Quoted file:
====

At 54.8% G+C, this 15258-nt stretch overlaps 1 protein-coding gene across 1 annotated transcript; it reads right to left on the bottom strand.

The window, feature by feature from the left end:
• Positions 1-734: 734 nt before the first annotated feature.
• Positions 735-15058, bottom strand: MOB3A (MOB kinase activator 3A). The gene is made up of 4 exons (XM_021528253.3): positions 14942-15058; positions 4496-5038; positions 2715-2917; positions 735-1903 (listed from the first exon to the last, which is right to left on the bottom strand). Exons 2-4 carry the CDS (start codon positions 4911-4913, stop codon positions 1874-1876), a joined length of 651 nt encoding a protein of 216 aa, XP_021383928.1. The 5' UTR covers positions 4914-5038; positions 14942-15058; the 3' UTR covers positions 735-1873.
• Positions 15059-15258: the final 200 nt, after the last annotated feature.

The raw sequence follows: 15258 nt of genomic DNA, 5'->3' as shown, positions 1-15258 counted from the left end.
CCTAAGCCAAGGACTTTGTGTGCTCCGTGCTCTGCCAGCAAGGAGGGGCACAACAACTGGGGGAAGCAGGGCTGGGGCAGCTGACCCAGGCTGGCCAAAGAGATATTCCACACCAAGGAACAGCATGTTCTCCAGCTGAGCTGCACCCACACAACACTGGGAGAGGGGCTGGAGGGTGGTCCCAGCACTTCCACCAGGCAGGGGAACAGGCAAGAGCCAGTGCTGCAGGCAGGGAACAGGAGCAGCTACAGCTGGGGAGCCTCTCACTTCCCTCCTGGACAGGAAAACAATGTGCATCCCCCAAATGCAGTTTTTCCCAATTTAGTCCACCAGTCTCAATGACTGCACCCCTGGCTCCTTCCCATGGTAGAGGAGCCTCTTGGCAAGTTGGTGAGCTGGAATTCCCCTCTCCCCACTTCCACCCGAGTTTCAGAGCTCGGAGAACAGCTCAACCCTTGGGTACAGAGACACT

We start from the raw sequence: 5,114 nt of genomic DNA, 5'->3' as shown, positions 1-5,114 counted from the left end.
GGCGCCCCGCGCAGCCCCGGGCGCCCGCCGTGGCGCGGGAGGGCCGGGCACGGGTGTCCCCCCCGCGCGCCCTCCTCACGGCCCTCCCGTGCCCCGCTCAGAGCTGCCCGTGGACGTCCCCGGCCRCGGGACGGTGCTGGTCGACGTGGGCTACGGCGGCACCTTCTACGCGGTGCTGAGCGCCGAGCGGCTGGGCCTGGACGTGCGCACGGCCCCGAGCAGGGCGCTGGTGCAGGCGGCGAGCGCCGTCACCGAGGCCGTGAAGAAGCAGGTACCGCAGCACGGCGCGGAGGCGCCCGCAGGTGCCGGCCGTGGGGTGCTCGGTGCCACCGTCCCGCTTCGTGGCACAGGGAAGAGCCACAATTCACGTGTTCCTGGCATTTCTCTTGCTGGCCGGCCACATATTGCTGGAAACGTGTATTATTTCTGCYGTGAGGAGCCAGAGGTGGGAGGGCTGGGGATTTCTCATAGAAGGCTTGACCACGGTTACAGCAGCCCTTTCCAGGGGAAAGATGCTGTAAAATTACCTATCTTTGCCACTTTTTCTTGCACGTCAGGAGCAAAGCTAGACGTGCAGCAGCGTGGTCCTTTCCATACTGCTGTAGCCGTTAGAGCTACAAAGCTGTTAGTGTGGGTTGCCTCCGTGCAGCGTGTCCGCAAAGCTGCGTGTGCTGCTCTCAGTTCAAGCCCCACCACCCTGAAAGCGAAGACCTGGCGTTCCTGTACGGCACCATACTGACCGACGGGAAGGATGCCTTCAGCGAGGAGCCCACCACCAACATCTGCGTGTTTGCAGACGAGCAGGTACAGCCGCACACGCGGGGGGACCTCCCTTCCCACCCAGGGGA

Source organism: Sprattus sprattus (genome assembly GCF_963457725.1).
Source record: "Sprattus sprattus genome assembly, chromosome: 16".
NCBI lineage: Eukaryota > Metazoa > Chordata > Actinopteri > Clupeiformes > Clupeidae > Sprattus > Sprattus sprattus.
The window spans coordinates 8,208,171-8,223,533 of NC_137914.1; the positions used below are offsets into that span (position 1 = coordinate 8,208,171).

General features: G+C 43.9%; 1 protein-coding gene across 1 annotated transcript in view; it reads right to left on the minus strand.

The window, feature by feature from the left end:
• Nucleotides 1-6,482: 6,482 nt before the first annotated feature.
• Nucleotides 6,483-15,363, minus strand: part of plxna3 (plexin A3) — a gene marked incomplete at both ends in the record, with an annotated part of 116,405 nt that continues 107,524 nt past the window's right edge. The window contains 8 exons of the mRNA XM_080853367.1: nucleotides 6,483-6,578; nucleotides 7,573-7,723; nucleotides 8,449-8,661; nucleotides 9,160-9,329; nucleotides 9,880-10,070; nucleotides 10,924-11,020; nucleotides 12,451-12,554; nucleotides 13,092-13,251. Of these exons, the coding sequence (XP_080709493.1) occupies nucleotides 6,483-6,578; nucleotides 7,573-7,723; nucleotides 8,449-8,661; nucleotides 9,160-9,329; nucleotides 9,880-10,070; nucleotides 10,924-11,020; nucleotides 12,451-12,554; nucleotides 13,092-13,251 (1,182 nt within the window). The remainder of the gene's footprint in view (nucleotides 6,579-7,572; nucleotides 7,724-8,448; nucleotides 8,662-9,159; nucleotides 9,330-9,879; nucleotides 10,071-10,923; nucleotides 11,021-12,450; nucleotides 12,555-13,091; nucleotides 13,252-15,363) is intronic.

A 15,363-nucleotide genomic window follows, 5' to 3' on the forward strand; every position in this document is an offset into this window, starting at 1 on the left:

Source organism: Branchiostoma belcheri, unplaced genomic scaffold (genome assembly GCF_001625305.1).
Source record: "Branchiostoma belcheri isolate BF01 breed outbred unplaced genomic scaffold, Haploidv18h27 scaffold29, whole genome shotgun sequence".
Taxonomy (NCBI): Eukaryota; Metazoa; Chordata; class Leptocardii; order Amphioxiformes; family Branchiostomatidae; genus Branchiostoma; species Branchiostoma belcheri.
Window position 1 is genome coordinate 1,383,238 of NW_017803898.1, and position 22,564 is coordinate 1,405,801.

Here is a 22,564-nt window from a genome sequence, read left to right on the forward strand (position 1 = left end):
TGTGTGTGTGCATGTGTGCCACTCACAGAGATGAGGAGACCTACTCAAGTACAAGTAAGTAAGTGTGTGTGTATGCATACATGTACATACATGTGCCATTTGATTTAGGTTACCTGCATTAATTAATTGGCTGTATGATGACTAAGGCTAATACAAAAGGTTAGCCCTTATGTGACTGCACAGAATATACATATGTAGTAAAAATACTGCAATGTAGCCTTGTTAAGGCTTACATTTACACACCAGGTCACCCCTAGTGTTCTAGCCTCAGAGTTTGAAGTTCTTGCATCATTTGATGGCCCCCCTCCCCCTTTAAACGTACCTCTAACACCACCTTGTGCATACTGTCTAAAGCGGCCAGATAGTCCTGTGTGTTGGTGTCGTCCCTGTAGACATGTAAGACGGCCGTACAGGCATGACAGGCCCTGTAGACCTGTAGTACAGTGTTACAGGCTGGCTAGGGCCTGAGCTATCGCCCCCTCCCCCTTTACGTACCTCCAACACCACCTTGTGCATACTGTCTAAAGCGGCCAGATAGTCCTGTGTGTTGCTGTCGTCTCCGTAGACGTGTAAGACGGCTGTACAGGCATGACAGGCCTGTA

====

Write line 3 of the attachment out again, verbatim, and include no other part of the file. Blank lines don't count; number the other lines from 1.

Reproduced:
• Positions 1-734: 734 nt before the first annotated feature.